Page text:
Democrats are already signaling that they will use the abortion issue to galvanize voters in next year’s midterm elections. And for Republicans, the restrictive law is not without political risks.

Even in Texas, it has not been universally embraced by abortion advocates; the Texas Alliance for Life, which sometimes disagrees with the separate group Texas Right to Life, was neutral on the measure, citing the likelihood of it being overturned by the courts. Many prominent Republicans who support restrictions on abortion, like Senator John Cornyn of Texas, have so far refrained from celebrating the High Court’s decision, a potential indication that they are predicting turbulent political waters for the law.

According to a recent Pew Research Center poll, 59% of American adults say abortion should be legal in most or all cases, although there are strong partisan divisions. Texas abortion law is unique in that it allows private citizens to sue strangers for abortion, making its political impact difficult to predict.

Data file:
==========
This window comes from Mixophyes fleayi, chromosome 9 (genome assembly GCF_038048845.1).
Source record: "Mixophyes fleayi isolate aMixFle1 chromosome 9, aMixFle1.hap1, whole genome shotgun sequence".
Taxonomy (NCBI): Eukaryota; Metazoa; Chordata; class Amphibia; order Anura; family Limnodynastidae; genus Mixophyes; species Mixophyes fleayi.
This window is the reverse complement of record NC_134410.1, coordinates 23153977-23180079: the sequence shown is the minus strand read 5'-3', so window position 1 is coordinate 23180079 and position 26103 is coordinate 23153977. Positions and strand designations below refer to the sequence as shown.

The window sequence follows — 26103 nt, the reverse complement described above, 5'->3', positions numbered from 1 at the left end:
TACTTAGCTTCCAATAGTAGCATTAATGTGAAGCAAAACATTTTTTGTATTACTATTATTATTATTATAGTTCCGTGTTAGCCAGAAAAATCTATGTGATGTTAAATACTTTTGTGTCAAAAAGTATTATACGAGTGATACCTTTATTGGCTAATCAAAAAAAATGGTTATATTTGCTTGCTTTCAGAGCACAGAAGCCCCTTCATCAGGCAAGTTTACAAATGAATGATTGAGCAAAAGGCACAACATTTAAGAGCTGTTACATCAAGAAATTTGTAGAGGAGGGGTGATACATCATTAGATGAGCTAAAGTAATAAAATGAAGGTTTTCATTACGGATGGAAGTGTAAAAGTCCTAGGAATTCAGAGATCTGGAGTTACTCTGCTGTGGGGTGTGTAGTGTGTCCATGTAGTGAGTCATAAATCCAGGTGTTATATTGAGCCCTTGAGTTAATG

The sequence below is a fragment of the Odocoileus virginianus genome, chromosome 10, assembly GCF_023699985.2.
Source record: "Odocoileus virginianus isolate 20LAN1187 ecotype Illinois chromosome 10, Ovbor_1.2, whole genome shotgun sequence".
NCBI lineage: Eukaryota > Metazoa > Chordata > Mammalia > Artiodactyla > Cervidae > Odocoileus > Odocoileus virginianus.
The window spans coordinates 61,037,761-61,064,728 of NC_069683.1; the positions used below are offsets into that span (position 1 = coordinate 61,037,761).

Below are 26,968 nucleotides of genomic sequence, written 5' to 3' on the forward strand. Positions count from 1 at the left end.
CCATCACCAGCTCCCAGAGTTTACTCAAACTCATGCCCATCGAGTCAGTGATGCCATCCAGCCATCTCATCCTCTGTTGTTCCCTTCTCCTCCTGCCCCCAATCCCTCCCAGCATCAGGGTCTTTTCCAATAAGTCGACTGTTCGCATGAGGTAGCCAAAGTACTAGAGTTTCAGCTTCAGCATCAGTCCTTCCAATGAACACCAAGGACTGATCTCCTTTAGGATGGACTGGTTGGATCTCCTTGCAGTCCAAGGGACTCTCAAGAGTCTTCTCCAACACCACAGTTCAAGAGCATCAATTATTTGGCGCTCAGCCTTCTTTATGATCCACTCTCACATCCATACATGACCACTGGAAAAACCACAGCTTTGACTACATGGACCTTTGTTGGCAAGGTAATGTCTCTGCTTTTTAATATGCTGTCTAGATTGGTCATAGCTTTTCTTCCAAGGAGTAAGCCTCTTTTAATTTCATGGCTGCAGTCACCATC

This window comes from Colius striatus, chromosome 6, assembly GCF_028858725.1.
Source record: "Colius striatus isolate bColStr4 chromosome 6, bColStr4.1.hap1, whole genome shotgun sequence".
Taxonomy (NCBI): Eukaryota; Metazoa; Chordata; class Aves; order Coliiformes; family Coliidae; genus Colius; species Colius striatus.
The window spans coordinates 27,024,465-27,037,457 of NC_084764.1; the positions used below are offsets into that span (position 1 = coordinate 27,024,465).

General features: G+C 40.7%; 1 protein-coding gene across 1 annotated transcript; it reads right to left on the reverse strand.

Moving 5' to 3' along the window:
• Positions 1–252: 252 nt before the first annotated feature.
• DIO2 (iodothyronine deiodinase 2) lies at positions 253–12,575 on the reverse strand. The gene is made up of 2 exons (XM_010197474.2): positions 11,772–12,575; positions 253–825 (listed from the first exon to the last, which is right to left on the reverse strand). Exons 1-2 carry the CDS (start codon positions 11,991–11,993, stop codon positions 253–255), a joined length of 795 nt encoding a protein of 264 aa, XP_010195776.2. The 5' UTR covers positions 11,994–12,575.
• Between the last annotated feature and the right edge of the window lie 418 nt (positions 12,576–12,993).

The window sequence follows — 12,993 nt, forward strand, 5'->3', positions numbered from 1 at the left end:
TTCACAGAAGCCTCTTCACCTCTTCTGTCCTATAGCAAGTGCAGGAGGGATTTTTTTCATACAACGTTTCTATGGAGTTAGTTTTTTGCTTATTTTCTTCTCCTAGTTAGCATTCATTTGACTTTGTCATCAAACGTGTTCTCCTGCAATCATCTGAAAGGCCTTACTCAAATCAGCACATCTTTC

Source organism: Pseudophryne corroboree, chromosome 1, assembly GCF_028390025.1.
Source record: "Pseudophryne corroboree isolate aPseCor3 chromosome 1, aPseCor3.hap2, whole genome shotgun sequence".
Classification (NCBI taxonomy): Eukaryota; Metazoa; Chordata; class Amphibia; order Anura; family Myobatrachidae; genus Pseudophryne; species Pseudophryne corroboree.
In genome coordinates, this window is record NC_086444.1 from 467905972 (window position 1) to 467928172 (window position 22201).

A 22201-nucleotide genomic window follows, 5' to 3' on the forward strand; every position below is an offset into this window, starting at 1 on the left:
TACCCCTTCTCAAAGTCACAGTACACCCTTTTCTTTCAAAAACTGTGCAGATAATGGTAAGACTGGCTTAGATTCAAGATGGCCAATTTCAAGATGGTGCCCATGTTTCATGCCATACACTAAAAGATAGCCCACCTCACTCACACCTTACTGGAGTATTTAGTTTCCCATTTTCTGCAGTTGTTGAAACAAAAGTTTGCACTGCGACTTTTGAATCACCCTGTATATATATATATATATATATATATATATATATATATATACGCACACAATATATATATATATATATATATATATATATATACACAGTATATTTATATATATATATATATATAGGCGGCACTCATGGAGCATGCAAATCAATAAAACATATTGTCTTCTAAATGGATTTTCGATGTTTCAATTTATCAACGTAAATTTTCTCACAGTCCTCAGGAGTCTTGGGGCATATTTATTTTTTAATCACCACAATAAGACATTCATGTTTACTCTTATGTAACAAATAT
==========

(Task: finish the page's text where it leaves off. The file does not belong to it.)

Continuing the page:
Yet Republican activists sing of the victory, celebrating it as the legacy of the Trump presidency and the early promise of a country where legal abortions are increasingly difficult to obtain.

“We are thrilled,” said Mike Gonidakis, president of Ohio Right to Life. The nation, he said, is moving closer to the “post-Roe America” he and his allies have envisioned for decades.

In Florida, State Rep. Anthony Sabatini plans to introduce a bill mirroring the Texas measure. Other Tallahassee Republicans “are going to be under tremendous pressure to join us,” he said, and the Senate’s top Republican signaled they would take such a step.

Eric Johnston, a Birmingham lawyer who has drafted more than a dozen anti-abortion laws in Alabama, including the ban on most abortions passed in 2019, said this week’s news may spur other states to challenge Roe.

“It’s a momentum,” he said. “When you have different cases across the country on the subject and different things are being done, the attorneys in those states and the attorneys general in those states — that encourages them to push them forward.”

Emma Platoff can be contacted at [email protected]. Follow her on Twitter @emmaplatoff.